December 18, 2017

Reaching the Rough and Tumble of Society: An Historical Example

By Chaplain Mike

OK, so you have a heart to reach men for Christ—working class men, work with your hands and bring home the bacon kind of men, hard working and sometimes hard living “men’s” men, men who are not afraid to break a sweat and get dirty.

These are not the kind of men that grace church pews. You’ll find them in the pubs after work, downing a pint or two and using indelicate language. In their rare free time, you might find them playing sports with such a competitive fire that it leads to a brawl now and then. You’ll find them placing bets on the ponies. You’ll find them out in the woods hunting or on the lake fishing. At home, they are likely to be chopping firewood or wielding a hammer to mend some flaw on the roof.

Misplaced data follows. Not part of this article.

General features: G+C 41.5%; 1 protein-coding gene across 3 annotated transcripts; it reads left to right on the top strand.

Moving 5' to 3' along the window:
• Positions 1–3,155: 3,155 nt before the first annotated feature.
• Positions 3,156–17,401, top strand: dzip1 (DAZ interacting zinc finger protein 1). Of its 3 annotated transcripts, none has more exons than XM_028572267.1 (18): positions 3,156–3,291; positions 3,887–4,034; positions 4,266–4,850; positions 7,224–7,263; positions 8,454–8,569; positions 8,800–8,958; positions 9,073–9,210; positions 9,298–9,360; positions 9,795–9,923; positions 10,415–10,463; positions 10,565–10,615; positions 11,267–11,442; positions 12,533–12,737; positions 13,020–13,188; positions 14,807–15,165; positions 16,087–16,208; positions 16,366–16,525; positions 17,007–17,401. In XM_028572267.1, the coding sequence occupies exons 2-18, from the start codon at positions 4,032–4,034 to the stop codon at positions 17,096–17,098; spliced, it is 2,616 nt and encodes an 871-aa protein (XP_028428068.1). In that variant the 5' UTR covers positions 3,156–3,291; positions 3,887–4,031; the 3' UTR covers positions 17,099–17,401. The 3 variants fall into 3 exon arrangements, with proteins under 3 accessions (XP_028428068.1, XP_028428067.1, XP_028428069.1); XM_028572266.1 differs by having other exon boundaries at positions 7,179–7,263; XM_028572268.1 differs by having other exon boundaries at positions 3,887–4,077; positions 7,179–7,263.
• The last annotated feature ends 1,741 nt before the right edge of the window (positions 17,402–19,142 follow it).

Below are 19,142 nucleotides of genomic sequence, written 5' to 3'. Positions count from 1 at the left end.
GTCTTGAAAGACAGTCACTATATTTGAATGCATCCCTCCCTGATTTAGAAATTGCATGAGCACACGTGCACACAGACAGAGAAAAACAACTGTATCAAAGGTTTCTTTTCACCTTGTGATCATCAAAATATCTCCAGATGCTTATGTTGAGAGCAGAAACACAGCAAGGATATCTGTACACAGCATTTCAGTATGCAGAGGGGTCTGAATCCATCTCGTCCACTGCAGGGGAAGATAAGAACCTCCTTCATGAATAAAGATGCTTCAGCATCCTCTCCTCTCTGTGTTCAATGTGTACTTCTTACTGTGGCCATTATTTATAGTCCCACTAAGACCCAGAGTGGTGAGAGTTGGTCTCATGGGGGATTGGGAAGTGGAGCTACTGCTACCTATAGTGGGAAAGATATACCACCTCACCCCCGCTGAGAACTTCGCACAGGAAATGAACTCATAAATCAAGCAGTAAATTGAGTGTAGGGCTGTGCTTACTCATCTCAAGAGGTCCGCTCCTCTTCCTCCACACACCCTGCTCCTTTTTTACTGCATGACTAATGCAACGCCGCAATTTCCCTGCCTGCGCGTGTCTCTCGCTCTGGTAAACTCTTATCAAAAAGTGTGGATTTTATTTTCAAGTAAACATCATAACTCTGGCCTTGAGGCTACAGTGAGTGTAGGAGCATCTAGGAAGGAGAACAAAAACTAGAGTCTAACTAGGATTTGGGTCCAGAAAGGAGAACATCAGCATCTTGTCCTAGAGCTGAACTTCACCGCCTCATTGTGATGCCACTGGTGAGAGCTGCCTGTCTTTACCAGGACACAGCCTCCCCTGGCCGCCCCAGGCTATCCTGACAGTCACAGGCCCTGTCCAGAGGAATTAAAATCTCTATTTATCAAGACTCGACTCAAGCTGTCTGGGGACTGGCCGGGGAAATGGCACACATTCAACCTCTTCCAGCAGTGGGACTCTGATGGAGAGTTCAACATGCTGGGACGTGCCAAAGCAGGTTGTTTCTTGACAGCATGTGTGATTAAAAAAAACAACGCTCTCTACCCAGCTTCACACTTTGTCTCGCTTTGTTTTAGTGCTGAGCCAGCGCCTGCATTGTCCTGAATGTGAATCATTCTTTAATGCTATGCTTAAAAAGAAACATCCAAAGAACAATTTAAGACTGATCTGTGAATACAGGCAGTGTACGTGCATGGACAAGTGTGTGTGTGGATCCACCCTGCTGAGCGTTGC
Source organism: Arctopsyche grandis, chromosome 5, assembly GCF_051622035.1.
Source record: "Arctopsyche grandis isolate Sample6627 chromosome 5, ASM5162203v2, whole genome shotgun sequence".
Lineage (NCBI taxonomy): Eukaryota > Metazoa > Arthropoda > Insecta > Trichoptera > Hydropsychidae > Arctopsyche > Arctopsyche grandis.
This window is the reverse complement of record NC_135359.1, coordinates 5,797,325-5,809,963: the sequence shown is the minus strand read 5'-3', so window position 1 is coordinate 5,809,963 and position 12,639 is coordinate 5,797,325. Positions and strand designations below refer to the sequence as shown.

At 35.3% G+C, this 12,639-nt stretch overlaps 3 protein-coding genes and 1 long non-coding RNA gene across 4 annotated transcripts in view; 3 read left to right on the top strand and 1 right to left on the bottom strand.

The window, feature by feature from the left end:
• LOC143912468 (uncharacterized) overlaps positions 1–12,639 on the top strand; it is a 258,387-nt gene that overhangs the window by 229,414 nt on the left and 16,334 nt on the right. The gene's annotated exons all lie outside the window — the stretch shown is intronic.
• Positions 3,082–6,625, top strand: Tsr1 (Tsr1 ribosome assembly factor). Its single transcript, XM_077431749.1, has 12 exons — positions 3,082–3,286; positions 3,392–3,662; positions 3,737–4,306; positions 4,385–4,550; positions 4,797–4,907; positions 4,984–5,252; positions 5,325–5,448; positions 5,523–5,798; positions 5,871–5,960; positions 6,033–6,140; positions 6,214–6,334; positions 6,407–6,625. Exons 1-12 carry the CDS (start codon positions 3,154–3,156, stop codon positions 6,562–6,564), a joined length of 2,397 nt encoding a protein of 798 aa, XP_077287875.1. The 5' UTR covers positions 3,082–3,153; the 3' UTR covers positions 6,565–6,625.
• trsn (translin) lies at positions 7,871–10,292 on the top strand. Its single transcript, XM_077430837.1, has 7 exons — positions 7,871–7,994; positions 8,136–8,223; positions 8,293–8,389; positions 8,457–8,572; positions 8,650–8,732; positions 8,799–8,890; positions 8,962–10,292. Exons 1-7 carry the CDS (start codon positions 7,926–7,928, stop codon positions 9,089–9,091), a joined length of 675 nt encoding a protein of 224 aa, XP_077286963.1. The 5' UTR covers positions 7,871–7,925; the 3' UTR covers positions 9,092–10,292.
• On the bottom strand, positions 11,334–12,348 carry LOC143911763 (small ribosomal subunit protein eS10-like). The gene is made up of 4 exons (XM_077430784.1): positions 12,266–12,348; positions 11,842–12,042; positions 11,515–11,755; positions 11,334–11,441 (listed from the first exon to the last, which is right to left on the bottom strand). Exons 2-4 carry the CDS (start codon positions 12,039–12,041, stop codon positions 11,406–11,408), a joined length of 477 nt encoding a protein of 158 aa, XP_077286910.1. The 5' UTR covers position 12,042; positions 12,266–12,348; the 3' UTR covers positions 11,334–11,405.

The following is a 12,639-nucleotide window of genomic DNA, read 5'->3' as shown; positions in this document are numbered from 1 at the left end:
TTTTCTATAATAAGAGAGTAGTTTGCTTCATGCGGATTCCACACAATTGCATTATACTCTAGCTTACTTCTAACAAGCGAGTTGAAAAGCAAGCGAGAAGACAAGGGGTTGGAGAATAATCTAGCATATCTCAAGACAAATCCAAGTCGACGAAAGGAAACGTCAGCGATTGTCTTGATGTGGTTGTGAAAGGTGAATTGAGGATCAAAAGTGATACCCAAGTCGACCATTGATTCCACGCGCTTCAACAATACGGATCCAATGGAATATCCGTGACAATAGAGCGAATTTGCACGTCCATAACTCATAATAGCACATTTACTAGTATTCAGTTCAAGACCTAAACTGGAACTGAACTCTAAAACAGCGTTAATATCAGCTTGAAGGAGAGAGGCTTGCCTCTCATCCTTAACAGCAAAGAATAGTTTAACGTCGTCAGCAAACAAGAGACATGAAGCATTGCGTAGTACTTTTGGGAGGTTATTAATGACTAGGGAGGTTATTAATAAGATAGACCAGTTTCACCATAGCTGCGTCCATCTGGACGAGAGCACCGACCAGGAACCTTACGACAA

You want to reach these men for Christ. You want to see them humble themselves and repent and go to the Cross and trust in Jesus. You long that they will become disciples. You hope to see them in church among the congregation, praising God in song, becoming hearers and doers of the Word, partaking of Christ’s body and blood at the Lord’s Table. You want to teach them to love their families, to do their work to God’s glory, to love their neighbors, to be generous, kind, and hospitable people. Perhaps some will find opportunities to improve their lot in life and they will do great good through their charitable works on behalf of the less fortunate. Perhaps some will become leaders in their communities, peacemakers, promoters of good order and all that is good and right.

What is your strategy for reaching these men, the rough and tumble of society?